5
   

How is this definition of "belief"?

 
 
Cyracuz
 
Reply Mon 20 May, 2013 05:52 am
It just occurred to me, so I don't really know if it will pass closer scrutiny.

Belief - a conceptual frame in which an individual arranges his perceptions.
  • Topic Stats
  • Top Replies
  • Link to this Topic
Type: Question • Score: 5 • Views: 40,197 • Replies: 1,787

 
JLNobody
 
  1  
Reply Mon 20 May, 2013 11:05 am
@Cyracuz,
That's the best kind of OP (proposition for examination) if you ask me. We submit a provisional thesis and see how our fellow A2Kers help to test and refine it.
Belief, as you use it, is a basis for the"arrangement of perceptions" (it is supposed to be heuristic). In addition it is more of a "working" proposition, a matter of opinion as opposed to knowledge which we generally think of as settling opinions.
I use the term, faith, as a measure of attitude; I do not understand ultimate Reality but I have faith in its ultimate "rightness" or OK.ness.

Cyracuz
 
  1  
Reply Mon 20 May, 2013 04:37 pm
@JLNobody,
Quote:
Belief, as you use it, is a basis for the"arrangement of perceptions" (it is supposed to be heuristic).


Perhaps that is the difference between a belief and a delusion. If you believe something and it is proven wrong, you either adjust your beliefs or become delusional.

If we refer to beliefs as conceptual frames, we can refer to facts as conceptual identities. Together they form knowledge. A theory would be conceptual identities set in a conceptual frame. Frames support identities, but identities can also be frames. In the event of conflict between the two, identity cancels frame, or in other words; if a frame and an identity offers conflicting information about the same phenomenon, the identity should take precedence.

I don't know.. maybe I am just substituting words, not really bringing anything new. Still, when we think about it this way, we see that the only reason to have a conceptual frame is that the corresponding conceptual identity doesn't exist.
cicerone imposter
 
  1  
Reply Mon 20 May, 2013 09:08 pm
@Cyracuz,
I believe it depends on what your belief is about. We all have different experiences and subjective perceptions of what we believe are our reality.

There are some things in this world that most of us can agree upon as to belief.

I think where it gets muddled the most is primarily in the areas of religion and politics.

Olivier5
 
  1  
Reply Mon 20 May, 2013 09:16 pm
@Cyracuz,
Very good.
0 Replies
 
Olivier5
 
  1  
Reply Mon 20 May, 2013 09:28 pm
@Cyracuz,
Quote:
If we refer to beliefs as conceptual frames, we can refer to facts as conceptual identities. Together they form knowledge. A theory would be conceptual identities set in a conceptual frame.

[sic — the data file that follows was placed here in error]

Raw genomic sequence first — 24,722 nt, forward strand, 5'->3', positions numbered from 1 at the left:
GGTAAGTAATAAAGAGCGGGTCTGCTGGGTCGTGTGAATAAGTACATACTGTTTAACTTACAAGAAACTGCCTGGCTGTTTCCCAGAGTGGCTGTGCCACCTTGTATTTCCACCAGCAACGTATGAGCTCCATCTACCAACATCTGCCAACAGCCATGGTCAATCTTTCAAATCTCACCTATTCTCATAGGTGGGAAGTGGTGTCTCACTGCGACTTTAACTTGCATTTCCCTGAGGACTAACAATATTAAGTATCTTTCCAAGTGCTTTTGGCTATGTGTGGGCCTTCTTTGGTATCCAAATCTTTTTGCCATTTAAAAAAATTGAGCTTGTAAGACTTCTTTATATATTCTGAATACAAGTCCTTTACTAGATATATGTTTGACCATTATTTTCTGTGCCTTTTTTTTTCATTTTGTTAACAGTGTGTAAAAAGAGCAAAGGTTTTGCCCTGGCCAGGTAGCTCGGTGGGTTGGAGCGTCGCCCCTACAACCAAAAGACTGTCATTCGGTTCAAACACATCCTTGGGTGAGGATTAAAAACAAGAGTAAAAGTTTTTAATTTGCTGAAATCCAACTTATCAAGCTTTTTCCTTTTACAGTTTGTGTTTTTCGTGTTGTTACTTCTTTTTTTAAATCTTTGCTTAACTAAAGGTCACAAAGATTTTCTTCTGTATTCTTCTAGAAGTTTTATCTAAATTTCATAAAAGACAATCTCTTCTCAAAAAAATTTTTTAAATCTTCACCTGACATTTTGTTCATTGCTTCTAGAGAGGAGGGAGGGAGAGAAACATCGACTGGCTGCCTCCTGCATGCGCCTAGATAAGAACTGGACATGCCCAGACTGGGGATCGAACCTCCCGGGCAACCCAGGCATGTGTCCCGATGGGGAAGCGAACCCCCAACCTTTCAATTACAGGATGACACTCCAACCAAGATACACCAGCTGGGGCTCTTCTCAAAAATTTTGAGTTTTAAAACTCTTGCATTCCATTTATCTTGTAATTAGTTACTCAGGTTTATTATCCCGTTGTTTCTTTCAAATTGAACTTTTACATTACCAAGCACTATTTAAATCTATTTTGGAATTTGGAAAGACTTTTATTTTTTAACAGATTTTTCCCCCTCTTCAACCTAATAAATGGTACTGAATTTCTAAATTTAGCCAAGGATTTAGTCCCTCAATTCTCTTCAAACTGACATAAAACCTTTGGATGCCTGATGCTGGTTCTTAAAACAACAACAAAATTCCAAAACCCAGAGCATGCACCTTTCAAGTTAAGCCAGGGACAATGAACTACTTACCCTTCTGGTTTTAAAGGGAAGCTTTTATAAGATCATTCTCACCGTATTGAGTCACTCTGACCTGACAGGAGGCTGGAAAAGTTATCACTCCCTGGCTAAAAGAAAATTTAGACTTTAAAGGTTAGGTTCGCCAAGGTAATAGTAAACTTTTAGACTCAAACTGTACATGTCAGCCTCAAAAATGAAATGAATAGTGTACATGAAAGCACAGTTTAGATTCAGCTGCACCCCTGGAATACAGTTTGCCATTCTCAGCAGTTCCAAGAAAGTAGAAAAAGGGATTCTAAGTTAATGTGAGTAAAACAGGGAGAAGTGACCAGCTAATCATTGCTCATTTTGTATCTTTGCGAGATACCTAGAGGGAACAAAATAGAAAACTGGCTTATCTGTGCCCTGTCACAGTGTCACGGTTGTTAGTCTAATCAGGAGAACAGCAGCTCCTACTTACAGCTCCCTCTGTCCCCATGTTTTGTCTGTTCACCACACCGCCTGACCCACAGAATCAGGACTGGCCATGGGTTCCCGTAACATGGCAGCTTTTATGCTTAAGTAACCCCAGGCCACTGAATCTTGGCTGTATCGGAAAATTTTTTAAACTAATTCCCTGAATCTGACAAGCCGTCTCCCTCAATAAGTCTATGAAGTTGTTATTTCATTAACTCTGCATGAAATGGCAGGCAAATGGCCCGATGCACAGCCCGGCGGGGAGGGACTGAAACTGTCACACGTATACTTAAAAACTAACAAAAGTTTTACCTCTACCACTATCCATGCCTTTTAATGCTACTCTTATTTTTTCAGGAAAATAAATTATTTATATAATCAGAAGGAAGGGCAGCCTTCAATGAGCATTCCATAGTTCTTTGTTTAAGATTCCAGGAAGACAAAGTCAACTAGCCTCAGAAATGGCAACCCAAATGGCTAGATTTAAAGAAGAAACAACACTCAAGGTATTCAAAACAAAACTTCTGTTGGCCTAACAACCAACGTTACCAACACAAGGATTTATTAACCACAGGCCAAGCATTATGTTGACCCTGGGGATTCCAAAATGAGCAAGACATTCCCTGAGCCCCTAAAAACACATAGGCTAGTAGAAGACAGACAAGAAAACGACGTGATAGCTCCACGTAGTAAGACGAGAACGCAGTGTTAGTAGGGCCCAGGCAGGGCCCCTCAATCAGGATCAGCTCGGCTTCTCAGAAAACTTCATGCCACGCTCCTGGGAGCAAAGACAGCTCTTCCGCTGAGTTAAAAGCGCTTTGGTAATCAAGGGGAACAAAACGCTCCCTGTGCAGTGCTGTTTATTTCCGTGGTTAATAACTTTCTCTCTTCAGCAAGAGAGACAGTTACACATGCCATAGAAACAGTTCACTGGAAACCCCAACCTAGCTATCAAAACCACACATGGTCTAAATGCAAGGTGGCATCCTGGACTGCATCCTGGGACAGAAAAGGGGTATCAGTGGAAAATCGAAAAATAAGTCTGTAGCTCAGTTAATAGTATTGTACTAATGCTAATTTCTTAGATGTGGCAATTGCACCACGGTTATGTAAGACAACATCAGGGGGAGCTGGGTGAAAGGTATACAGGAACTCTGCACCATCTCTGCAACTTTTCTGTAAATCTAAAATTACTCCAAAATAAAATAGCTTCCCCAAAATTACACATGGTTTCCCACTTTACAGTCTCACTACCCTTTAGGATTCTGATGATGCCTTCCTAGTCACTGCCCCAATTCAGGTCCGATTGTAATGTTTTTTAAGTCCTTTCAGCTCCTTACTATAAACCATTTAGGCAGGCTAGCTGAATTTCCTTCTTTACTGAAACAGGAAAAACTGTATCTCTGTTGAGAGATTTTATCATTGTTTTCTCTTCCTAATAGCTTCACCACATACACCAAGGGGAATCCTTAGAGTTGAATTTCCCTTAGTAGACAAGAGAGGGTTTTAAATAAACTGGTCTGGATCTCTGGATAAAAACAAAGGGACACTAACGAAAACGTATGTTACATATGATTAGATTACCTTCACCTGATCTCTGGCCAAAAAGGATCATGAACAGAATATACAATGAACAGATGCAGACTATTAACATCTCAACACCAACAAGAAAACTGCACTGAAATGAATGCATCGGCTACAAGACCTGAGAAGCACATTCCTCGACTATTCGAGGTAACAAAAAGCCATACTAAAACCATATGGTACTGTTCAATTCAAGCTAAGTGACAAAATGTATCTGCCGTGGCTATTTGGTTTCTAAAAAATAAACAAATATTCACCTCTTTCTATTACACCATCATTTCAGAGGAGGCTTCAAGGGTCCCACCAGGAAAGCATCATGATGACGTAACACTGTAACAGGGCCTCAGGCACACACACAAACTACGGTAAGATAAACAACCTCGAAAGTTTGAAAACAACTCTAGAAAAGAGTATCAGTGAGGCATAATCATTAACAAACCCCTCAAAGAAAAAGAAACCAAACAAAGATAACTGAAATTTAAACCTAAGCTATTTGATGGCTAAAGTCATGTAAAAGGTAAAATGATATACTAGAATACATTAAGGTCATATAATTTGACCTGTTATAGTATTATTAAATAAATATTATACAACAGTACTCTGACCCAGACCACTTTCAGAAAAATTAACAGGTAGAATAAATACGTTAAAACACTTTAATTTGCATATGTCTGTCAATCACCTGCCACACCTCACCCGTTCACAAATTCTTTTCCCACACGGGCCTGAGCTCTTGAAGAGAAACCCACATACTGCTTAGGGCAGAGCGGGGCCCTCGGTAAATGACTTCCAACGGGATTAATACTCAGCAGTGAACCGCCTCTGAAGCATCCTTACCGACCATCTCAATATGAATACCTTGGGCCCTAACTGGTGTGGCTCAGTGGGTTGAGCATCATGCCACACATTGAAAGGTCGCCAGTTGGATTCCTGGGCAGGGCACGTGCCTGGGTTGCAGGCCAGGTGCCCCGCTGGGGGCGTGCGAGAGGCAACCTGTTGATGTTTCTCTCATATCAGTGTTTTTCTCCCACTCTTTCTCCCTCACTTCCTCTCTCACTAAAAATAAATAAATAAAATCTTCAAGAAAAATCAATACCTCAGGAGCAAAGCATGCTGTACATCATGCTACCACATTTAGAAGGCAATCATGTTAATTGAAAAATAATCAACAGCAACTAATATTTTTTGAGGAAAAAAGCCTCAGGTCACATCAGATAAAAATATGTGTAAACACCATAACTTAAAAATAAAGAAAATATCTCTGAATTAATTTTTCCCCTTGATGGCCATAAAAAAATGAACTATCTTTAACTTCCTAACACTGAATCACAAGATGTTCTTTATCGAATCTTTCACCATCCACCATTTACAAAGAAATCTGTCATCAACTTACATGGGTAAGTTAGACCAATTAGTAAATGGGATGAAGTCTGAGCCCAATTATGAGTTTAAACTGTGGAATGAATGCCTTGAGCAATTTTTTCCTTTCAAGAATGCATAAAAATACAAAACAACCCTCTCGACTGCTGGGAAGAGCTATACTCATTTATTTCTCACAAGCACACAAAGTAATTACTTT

Yes, that's what a theory always is, although 'entities' would be better than 'identities'. They don't need to all have an ID.

Any mathematic theory has an axiomatic core which serves to structure the space or entities being talked about. Likewis, any scientific theory has a philosophic core. Science itself is based on humanism and other philosophies, including religious (eg in Islam).

All our knowledge is based on assumptions. The key is in reducing the number of assumptions to what you really need, and remaining aware of them to be able to test and update them, but not strip yourself of important features and structures.
Cyracuz
 
  1  
Reply Tue 21 May, 2013 03:03 am
@Olivier5,
I went with 'identities' because a fact is essentially an identification of something, while anything you might believe about that something prior to identifying it conclusively, is conceptual framework.
Take water, for instance. We know a number of facts about the substance known as water. We can identify the substance by observing the facts we have.
Water boils at around 100°c. Any liquid that doesn't boil at that temperature does not share that identifying trait, and does not have the same identity.

Quote:
All our knowledge is based on assumptions. The key is in reducing the number of assumptions to what you really need, and remaining aware of them to be able to test and update them, but not strip yourself of important features and structures.


Yes, and it is also based on facts. But I have been wondering about this method. The ideal of having as few assumptions as possible stems from a time where people thought it was actually possible to have no assumptions at all. But if you can never really eliminate assumptions completely, is there a point in minimizing them?
Wouldn't it be better then to have more assumptions, and even assumptions that contradict each other? That would decrease the risk of your assumptions being mistaken for facts, and if you are using your assumption to shape the questions you ask, having contradictory assumptions may help against being misled by getting good answers to the wrong questions.
Setanta
 
  1  
Reply Tue 21 May, 2013 03:06 am
@Cyracuz,
Cyracuz wrote:
Belief - a conceptual frame in which an individual arranges his perceptions.


And/or preferred delusions.
Cyracuz
 
  1  
Reply Tue 21 May, 2013 03:34 am
@cicerone imposter,
Quote:
I think where it gets muddled the most is primarily in the areas of religion and politics.


In the case of religion, beliefs are validated simply by the emotional reward of believing in them. If we call 'god' a conceptual frame, it is pretty clear that there is no corresponding conceptual identity. When that is the case, it is a matter of pure imagination.
Cyracuz
 
  1  
Reply Tue 21 May, 2013 03:35 am
@Setanta,
Delusion - keeping a conceptual frame even after it has been demonstrated to contradict the identities it supports, or even obscure them.
Setanta
 
  1  
Reply Tue 21 May, 2013 03:45 am